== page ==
What Makes Architectural Color So Confusing?

ColorIQ ScholarshipThere’s a lot of people searching for the magic answer to easily select color for their homes, and even more people telling them how to do it. The problem is that all this free advice is based on generic color theory which has little to do with architectural color! While some of it is correct (in a sense) trying to apply basic color theory to architectural color just doesn’t work because there is another component. The paint itself.

Hopefully, I can clear up some of the most common myths or misconceptions about color to truly make color selection understandable and at the very least manageable. Learning to identify characteristics of color in architectural coatings is simply a new way of looking at things.

Perfectly True Gray

Here’s a fact, there is no such thing as a perfect neutral or “true ” gray in architectural color. It doesn’t exist! Yet, homeowners and even color savvy designers are forever trying to hunt down this elusive color.  Here’s the problem. First, pure paint (base before any colorant has been added) already has a secondary color of blue due in part to the Titanium Dioxide (TiO2) in the paint. TiO2 provides high coverage as well as the ability to tint the base in a wider variety of colors. Secondly, there is no such thing as a true black colorant. In reality black colorant is actually a very dark blue. Think of a black ink pen. Have you ever dropped liquid on a note written in black ink? If so, you may have also noticed that the ink turned blue as it was diluted. This is the same case with black colorant. So if we assume that black (tint) and white (paint base) would make a true gray, we would be wrong. What you will really have is a dull blue color. In natural light this can appear to be quite blue with even though there is not blue in the actual formula. The following illustration shows a gray that( in theory) would be neutral, an architectural gray with black and white colorant+ the inherent color of the paint base it’s mixed in and last, the same paint as it would appear in natural light. Some of the most beautiful, sophisticated blues in fact have no blue colorant in them!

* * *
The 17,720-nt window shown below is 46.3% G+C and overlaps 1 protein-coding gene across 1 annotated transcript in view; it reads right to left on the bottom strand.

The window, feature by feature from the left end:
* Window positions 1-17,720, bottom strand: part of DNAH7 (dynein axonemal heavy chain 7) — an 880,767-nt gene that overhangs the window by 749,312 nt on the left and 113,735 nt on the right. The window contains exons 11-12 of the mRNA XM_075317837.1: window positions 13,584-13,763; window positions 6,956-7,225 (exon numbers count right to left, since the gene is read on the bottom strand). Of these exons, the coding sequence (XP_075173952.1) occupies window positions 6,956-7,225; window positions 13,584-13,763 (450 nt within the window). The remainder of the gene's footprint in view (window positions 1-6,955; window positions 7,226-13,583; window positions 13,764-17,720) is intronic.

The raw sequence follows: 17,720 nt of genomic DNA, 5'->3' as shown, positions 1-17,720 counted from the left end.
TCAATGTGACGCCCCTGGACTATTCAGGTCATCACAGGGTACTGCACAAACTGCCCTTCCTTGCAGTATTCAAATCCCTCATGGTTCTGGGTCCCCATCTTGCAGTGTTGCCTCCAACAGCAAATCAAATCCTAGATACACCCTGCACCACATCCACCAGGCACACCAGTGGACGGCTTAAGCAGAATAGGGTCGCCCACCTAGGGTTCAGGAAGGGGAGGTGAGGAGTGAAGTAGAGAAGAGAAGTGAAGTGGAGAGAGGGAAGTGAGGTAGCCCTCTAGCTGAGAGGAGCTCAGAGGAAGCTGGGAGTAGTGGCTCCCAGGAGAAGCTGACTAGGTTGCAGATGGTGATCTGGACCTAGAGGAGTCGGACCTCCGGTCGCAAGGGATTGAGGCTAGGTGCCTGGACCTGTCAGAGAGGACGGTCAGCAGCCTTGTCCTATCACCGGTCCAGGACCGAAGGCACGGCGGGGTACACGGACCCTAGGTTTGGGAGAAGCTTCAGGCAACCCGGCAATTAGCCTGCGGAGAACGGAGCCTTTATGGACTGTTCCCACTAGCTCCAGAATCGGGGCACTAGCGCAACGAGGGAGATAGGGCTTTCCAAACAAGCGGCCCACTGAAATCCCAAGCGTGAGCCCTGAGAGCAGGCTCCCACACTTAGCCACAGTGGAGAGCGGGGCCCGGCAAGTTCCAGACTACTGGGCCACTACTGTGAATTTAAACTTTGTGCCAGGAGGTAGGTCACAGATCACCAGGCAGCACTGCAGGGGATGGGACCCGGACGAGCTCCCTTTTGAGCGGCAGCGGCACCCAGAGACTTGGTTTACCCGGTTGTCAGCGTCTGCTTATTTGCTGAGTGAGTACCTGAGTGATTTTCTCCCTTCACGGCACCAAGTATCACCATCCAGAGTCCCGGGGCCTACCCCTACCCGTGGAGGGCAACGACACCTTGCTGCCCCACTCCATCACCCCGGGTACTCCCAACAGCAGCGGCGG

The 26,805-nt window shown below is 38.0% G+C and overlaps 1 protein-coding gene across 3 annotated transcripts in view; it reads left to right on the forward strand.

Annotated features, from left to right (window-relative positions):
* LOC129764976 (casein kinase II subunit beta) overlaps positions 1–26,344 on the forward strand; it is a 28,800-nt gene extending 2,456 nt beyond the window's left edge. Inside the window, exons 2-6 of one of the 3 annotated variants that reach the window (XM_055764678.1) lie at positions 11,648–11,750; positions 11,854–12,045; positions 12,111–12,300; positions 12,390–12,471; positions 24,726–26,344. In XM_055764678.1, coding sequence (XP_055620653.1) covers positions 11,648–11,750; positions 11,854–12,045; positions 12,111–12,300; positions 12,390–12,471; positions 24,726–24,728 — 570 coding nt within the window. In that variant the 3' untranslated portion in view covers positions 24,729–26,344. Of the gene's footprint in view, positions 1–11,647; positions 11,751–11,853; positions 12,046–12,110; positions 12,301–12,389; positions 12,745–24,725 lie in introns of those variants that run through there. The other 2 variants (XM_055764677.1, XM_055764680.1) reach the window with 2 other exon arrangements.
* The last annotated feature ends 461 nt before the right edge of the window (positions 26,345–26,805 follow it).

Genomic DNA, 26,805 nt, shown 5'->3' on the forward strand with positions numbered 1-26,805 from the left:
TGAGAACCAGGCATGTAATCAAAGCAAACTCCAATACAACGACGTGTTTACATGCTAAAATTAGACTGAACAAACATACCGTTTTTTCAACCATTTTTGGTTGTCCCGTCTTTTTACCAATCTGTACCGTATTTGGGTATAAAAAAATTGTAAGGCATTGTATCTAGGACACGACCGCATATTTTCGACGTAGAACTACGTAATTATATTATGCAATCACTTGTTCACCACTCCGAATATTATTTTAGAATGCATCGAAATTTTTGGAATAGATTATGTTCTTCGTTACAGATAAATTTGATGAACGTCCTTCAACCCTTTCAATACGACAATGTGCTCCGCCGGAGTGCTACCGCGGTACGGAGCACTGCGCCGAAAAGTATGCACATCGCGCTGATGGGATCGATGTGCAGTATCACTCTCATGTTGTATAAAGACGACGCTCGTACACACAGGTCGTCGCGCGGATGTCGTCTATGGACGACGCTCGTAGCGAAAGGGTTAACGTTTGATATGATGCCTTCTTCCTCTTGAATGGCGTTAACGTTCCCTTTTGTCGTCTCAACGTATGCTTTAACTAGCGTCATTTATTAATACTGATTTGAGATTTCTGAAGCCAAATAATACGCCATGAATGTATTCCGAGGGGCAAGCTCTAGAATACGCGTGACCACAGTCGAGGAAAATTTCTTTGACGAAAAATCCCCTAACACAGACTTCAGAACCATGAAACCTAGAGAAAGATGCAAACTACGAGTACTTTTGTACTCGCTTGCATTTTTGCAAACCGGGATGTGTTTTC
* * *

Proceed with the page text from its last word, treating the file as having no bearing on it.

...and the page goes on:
Neutral Gray

Warm and Cool Colors

In grade school we begin learning about the color wheel and the characteristics of color. Purple, blue, green or one half of the color wheel are considered cool colors and yellow orange and red are considered warm colors. While this is true on a color wheel, it is not true in architectural color. Working with architectural color simply requires a shift in our understanding color. Yes, you can call me a color anarchist, but I promise you if you put your color wheel aside for a moment and approach this with an open mind you might be pleasantly surprised!

In architectural color there are warm and cool versions of every color. Yes, there are warm blues and there are cool oranges, warm greens and cool reds!  These characteristics are all derived by the colorant used to create each color. An expert colorist knows and understands the combinations of colorants that will produce warm or cool versions of each color and can easily put colors together in a context that will look and feel right. Just because that beautiful paint chip you’ve been eyeing for your master bedroom says blue doesn’t necessarily mean it’s a cool color! Color schemes start going awry when warm colors are mixed with cool colors. Keeping the temperatures equal in a color palette will always be soothing and feel “right”